In November 2008, with Riegel v. Medtronic recently decided, bills introduced into Congress to overturn its effect, and Wyeth v. Levine about to be argued in the Supreme Court, the President of the American Bar Association created a task force to review ABA policies regarding preemption of state tort law. The composition of the task force was equally split between those who generally favor preemption and those who generally oppose it and included both private practitioners and academics (I was one of those academics). Earlier this month the task force unanimously presented its recommendations to the House of Delegates of the ABA, the policy making body of the ABA, and the House adopted those recommendations by an overwhelming majority.
Eschewing any attempt to take a substantive position on the desirability of preemption of state tort law or the lack thereof, the task force focused on the procedures that should accompany any decision to preempt state tort law. The resolution urges that when Congress considers preempting state tort law it should take into account the historic responsibility States have exercised over the health and safety of their populace and to balance that responsibility against the competing concerns for national uniformity. Moreover, Congress should as a regular matter address foreseeable preemption issues clearly and explicitly when it enacts a statute that has the potential to affect state tort law. It should clearly and explicitly state when it intends to preempt state tort law and clearly and explicitly set forth the extent of the preemption it intends, and the extent to which, through a savings clause or other means, it intends not to preempt state tort law. All too often Congress has not spoken clearly, leaving to courts or agencies the federalism balancing that properly lies in the domain of Congress.
With respect to federal agencies, the ABA’s resolution announced its support of the principles and requirements of Executive Order 13132 on Federalism regarding federal agency actions that may have preemptive effect on state tort law. That executive order was adopted by President Clinton, based upon an earlier order adopted by President Reagan, and it has been continued by both Presidents George W. Bush and Barack Obama. That order outlines procedures which executive agencies should follow when they propose to preempt state law, in particular the need to proactively involve state and local officials and to obtain public input.
The ABA’s resolution, however, goes beyond the order by specifying some additional procedures which experience suggests would aid in the resolution of preemption issues. First, it calls upon the President to require each executive agency to state in any proposed rulemaking whether it intends or believes the rulemaking to have the effect of preempting state tort law, to explain the scope of the anticipated preemptive effect and why it is appropriate or legally required. Second, it urges the President to require each executive agency either to provide factual support in the record for any assertions that state tort law is currently interfering or has in the past interfered with the operation of federal law or to supply reasoning to support any predictions that state tort law would in the future interfere with the operation of federal law. In the past, the failure to build an adequate record to support preemption has resulted in judicial reversals of agency preemption determinations.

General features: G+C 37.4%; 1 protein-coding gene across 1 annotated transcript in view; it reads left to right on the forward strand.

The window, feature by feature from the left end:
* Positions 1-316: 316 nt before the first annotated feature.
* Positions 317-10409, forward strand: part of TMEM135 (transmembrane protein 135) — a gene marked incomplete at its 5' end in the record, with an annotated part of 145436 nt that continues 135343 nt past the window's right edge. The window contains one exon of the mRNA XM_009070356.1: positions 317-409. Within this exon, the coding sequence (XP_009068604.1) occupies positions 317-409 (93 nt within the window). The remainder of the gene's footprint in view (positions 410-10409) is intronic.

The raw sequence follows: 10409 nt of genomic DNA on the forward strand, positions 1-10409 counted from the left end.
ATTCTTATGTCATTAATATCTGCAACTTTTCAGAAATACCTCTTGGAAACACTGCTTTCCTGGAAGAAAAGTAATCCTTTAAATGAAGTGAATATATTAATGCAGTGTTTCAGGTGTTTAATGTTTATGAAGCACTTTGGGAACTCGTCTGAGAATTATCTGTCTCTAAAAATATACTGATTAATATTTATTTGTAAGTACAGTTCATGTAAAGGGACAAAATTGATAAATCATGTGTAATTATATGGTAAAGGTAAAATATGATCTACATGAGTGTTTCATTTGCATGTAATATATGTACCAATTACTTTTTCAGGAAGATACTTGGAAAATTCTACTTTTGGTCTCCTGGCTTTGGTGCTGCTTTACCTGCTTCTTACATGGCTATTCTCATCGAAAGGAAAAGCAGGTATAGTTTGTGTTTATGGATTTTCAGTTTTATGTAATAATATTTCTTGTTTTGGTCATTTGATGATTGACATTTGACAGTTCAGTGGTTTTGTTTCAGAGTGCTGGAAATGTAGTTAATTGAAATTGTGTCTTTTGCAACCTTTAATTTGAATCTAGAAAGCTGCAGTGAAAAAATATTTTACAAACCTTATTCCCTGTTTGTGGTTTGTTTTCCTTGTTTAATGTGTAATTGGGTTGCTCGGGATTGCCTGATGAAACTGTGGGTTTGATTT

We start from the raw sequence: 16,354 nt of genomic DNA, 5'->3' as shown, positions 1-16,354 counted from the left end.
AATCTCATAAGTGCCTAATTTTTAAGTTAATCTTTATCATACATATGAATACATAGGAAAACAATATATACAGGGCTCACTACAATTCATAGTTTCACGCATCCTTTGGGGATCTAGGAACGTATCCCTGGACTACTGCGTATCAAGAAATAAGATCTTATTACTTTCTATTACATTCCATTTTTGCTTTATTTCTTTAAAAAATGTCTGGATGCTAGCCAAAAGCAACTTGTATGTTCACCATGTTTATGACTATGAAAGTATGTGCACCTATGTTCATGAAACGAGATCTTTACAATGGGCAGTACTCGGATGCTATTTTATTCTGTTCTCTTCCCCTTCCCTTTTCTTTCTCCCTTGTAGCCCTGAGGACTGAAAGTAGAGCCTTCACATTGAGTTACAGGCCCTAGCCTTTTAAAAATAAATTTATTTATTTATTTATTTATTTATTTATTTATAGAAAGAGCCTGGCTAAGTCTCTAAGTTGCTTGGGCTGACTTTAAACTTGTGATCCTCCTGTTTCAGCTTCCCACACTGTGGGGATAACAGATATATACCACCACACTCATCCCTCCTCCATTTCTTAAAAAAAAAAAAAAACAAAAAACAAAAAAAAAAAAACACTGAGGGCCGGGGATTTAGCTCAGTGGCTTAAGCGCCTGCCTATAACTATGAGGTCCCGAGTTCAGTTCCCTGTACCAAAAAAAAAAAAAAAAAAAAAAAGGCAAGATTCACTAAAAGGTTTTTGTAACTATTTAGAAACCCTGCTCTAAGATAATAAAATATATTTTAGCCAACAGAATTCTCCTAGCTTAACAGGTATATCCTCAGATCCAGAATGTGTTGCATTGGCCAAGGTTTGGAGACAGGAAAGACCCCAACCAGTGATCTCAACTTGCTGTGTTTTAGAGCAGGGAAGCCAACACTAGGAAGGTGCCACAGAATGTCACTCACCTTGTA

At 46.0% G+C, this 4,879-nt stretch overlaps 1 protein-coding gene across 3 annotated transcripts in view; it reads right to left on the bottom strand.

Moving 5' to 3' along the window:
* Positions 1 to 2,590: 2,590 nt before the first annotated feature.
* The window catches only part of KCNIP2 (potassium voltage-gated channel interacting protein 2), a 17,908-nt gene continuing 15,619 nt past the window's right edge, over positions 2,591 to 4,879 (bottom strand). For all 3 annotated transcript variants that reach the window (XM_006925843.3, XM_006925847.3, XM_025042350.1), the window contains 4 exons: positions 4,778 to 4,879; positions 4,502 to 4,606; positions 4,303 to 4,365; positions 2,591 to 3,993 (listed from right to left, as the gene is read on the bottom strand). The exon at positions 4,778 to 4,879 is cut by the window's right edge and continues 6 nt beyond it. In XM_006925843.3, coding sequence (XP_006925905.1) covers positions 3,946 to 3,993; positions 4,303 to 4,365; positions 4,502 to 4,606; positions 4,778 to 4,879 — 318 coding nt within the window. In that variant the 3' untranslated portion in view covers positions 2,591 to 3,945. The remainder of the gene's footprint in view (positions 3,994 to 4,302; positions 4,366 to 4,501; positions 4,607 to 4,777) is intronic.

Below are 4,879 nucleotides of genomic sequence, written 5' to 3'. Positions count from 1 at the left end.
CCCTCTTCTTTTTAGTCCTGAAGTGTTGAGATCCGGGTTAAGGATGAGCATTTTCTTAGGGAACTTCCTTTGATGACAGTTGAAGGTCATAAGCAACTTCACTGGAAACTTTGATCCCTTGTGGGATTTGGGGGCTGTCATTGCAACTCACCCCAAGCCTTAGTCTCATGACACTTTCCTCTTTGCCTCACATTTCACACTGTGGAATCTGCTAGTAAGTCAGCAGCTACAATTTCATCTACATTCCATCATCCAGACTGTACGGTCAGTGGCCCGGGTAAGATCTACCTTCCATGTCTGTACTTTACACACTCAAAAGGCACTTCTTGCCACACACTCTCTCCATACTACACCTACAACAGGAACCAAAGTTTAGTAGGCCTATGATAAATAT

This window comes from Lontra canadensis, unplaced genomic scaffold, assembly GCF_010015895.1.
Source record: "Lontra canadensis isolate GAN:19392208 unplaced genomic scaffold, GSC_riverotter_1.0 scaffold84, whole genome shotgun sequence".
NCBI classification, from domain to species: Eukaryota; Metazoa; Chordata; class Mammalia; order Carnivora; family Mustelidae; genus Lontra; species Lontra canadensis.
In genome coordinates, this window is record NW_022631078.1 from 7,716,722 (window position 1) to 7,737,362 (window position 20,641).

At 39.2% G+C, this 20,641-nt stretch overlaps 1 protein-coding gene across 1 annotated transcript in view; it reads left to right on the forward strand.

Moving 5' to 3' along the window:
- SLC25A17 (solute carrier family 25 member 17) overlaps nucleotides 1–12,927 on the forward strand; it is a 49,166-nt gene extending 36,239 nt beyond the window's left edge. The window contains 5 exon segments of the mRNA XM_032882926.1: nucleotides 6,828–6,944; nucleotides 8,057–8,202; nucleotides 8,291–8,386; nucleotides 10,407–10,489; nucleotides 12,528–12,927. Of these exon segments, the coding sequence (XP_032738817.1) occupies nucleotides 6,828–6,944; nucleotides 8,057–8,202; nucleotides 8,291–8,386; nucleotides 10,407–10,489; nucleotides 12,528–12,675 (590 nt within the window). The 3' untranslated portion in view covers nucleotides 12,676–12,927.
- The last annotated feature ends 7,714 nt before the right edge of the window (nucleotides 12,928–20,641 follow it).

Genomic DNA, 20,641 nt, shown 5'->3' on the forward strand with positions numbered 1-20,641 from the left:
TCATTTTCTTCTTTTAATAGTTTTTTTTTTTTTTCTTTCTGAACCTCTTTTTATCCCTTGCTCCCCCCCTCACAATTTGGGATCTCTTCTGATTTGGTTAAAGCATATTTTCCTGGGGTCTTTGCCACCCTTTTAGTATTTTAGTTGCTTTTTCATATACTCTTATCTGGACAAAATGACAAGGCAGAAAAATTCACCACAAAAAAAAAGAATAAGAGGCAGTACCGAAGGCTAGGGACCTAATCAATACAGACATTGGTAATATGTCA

In addition, the ABA resolution urges the President to consider requiring an entity independent of the regulatory office proposing preemption to be involved in the rulemaking procedure. The resolution leaves to the President to determine the appropriate entity; it might be the Office of Information and Regulatory Affairs in the Office of Management and Budget, which already reviews rulemakings for compliance with E.O. 12866; it might be an office in the Department of Justice; or it might be an entity in the rulemaking agency itself, such as the regulatory compliance officer, which each executive agency is required to have.
Finally, the ABA asks independent regulatory agencies, which are not subject to E.O. 13132, to comply voluntarily with its requirements as well as the procedures specified in the ABA’s resolution.
In short, these recommendations, if followed, would go a long way to improving decisions about preemption. They would focus the right actors on the correct issues, reduce ambiguity, and avoid judicial determinations about what in essence is a political decision.